The average age of American police officers dying in the line of duty in 2020 is 42 years and 3 months. As I write this, 139 were male and 13 female. The average tour of duty was 16 years, 3 months.
Thirty-one law enforcement officers have been reported feloniously killed in 2020, according to the FBI. During the previous year for the same time period, 27 officers were feloniously killed.
At least seven were ambushed. The cause of death for 76 of them is listed as COVID-19 and 34 were killed by gunfire. Another 12 was by either vehicular assault or hit by a vehicle.
There are more than 800,000 sworn law enforcement officers now serving in the United States, which is the highest figure ever. On average, a police officer dies in the line of duty every 54 hours.
“These are troubled times for police officers and their families,” writes Ellen Kirschman, PhD, Police Psychologist. “…with an almost endless stream of bad press about law enforcement, along with unthinkable assassinations and ambushes, numerous anti-police protests, lethal mass shootings, and the increased threat of terrorism.”
Both Mainstream and Social Media appear hellbent on dishing out false information. Predictably, they’ve become “experts” at second guessing officers faced with making split second decisions. Here are facts generally ignored by news and propaganda organizations:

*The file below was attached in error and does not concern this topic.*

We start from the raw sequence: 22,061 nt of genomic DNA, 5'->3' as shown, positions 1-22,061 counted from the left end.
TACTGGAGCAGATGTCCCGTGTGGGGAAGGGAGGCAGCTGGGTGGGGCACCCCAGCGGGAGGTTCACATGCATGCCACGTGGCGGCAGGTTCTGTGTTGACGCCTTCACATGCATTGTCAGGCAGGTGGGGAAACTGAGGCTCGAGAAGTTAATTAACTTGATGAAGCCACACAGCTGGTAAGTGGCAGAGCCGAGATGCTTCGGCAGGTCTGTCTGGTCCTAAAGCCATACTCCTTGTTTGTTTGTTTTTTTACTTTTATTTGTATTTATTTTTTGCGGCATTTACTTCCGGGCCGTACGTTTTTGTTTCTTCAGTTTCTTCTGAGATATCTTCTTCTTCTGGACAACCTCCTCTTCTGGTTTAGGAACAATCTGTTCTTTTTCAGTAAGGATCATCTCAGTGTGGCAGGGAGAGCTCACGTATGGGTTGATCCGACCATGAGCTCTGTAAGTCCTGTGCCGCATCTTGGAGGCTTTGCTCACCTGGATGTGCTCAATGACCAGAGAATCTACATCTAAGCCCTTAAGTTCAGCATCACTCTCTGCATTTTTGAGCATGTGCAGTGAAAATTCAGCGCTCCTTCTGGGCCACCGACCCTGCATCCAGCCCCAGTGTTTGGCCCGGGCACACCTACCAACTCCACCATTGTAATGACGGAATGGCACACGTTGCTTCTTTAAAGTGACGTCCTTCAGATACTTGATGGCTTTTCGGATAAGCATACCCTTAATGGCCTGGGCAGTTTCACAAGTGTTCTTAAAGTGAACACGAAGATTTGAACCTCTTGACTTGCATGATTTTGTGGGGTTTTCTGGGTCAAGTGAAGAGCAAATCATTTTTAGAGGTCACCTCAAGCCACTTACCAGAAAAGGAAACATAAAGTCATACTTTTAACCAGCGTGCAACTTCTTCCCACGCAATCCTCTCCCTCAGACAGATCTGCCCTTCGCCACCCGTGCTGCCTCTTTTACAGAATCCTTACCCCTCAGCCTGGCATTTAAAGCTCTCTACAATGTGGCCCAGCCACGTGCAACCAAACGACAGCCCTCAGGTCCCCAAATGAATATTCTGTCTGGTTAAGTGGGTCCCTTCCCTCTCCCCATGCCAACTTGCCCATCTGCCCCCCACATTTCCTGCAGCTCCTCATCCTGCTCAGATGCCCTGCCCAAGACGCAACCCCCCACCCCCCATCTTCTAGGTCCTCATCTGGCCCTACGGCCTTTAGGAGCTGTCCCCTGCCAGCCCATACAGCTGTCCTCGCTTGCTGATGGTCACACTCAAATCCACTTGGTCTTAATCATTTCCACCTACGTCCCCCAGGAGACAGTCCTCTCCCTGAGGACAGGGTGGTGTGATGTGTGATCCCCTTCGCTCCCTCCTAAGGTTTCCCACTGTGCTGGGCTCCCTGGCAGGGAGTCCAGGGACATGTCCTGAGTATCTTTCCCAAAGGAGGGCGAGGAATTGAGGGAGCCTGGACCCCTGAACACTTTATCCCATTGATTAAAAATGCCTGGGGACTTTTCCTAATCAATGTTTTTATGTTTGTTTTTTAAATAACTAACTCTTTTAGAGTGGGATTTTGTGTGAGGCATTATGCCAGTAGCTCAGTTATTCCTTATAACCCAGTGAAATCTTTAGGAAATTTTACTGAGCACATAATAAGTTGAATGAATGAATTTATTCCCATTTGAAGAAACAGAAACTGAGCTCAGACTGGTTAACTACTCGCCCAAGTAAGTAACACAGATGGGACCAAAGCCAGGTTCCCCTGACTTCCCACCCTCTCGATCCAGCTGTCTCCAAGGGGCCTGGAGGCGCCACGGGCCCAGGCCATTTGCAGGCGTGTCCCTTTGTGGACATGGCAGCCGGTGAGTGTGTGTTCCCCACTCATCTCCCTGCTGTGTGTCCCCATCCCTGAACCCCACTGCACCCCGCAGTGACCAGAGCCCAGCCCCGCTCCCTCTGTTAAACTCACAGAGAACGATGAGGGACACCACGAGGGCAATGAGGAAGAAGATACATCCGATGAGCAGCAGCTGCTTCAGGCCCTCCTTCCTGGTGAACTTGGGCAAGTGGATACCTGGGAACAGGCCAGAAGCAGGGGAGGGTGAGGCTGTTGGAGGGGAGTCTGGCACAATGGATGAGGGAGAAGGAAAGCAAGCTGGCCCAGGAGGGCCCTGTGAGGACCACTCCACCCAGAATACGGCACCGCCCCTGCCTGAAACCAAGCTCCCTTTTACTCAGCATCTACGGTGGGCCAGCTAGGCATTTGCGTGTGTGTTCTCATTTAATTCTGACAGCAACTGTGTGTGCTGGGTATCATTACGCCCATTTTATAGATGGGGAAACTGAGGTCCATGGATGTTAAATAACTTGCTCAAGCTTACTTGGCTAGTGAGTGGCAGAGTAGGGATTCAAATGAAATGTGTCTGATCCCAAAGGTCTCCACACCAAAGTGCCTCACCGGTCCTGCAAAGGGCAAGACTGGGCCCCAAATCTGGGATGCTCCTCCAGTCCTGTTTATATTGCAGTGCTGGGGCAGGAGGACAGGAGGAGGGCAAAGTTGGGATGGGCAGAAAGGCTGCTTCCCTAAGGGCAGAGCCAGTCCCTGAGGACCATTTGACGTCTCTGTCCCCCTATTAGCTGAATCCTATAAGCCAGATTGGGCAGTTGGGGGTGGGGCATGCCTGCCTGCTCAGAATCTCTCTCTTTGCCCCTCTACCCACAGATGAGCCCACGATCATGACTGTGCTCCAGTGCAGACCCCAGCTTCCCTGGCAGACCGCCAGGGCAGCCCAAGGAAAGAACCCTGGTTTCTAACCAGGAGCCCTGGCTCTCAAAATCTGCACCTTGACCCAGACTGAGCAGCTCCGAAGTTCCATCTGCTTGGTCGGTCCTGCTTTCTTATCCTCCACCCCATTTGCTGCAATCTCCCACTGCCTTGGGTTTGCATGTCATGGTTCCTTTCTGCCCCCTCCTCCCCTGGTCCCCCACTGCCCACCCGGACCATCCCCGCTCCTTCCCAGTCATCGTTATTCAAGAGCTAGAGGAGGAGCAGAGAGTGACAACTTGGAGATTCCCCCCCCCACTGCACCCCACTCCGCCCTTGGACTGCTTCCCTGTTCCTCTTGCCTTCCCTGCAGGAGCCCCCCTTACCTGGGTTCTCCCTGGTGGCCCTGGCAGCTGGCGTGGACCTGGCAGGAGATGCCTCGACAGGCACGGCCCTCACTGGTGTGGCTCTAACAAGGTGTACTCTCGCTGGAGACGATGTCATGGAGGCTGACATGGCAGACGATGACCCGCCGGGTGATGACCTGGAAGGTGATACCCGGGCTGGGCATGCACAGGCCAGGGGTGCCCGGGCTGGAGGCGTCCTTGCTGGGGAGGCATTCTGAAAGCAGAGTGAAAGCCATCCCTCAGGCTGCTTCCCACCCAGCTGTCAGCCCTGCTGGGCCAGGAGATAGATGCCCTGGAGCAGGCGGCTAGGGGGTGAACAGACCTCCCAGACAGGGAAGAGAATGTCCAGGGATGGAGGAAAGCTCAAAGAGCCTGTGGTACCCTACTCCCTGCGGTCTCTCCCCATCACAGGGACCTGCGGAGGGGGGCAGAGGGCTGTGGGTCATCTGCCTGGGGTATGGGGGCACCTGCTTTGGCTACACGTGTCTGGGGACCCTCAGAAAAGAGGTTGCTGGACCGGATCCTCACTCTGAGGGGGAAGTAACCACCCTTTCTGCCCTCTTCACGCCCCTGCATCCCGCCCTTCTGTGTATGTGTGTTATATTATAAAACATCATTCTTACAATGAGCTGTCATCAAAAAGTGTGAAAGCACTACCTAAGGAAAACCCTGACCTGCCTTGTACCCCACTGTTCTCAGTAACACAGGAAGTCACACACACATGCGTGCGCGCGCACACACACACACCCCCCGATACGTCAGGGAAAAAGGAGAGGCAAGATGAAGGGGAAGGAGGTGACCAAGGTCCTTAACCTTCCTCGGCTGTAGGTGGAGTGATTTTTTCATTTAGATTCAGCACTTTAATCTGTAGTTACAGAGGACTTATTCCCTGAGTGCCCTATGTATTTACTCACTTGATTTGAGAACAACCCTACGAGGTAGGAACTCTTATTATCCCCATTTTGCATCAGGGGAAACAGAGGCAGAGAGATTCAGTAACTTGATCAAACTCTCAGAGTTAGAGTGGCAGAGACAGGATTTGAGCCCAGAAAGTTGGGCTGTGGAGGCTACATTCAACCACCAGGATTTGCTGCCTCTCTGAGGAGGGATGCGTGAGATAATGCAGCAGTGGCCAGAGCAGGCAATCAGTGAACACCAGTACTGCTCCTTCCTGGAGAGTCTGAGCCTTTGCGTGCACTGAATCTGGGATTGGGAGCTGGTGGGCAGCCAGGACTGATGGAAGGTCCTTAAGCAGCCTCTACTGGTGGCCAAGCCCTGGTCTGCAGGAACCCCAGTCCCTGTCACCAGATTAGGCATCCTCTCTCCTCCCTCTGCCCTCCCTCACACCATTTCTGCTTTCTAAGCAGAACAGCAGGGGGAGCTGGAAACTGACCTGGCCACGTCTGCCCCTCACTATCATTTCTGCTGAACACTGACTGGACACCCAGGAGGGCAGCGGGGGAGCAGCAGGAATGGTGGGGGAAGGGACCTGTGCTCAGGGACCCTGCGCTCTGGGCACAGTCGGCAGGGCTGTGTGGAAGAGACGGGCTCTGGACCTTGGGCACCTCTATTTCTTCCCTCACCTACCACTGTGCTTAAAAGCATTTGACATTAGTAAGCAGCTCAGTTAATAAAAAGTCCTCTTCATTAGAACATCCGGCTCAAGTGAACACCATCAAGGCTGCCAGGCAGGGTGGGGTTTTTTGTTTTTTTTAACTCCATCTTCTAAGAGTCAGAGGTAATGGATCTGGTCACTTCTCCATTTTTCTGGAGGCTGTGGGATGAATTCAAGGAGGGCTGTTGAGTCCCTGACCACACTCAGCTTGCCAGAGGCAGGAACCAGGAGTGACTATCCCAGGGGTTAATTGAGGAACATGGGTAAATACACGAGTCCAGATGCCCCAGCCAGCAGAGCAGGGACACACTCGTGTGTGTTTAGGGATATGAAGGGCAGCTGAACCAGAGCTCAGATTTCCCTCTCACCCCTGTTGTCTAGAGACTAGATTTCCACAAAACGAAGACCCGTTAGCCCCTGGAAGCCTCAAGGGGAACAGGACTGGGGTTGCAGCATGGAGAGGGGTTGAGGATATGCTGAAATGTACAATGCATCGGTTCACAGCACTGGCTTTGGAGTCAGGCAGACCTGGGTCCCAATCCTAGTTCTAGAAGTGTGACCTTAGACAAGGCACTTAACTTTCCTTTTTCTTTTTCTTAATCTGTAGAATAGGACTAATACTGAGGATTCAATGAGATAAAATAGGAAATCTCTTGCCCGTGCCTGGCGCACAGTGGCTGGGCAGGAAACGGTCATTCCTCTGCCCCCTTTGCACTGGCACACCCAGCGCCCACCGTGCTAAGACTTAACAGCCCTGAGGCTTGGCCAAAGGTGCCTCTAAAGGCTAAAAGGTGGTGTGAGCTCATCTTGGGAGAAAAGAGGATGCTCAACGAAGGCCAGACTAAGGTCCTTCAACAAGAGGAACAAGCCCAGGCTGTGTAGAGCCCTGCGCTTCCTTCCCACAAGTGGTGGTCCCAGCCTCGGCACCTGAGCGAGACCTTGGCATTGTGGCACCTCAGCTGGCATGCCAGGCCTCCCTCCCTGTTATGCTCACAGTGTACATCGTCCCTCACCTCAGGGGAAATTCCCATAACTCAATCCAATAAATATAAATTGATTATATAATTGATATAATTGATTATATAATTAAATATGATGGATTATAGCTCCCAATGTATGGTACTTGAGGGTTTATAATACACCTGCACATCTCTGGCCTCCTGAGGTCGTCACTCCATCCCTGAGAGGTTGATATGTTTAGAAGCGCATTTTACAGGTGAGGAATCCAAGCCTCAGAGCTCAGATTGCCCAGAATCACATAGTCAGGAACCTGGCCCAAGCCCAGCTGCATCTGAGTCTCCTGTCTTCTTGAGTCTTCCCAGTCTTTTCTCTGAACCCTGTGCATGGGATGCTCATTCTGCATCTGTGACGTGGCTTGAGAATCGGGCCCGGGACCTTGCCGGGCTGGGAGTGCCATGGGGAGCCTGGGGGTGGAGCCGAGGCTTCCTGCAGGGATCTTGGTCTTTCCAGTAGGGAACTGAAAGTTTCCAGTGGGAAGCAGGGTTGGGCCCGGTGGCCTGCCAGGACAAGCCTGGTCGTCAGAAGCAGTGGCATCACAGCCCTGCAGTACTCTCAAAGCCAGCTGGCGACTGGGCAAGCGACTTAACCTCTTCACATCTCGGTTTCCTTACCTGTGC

Over 96% of people killed by police force are armed with a weapon.
The demographic breakdown of people killed by police are 48% White, 24% Black, 17% Hispanic, Other 11%.
Police use force in .0361% of calls of service.
Police use of force statistics reveal officers were faced with making arrests 39%, disturbances 21%, and making traffic stops 14% of the time.
Sheriff Bill Waybourn, of Tarrant County, Texas echoes the knowledge of law enforcement leaders across the nation.
Most of the civil unrest, violence, and attempts to tear down monuments isn’t necessarily just about police reform. He believes that “we have a movement going on in the country that has been waiting for a moment such as this…”
“We have a group of people that are instigators that are trying to erase our history and change our culture, and I think they’re organized,” Waybourn told the Americans in Support of Law Enforcement.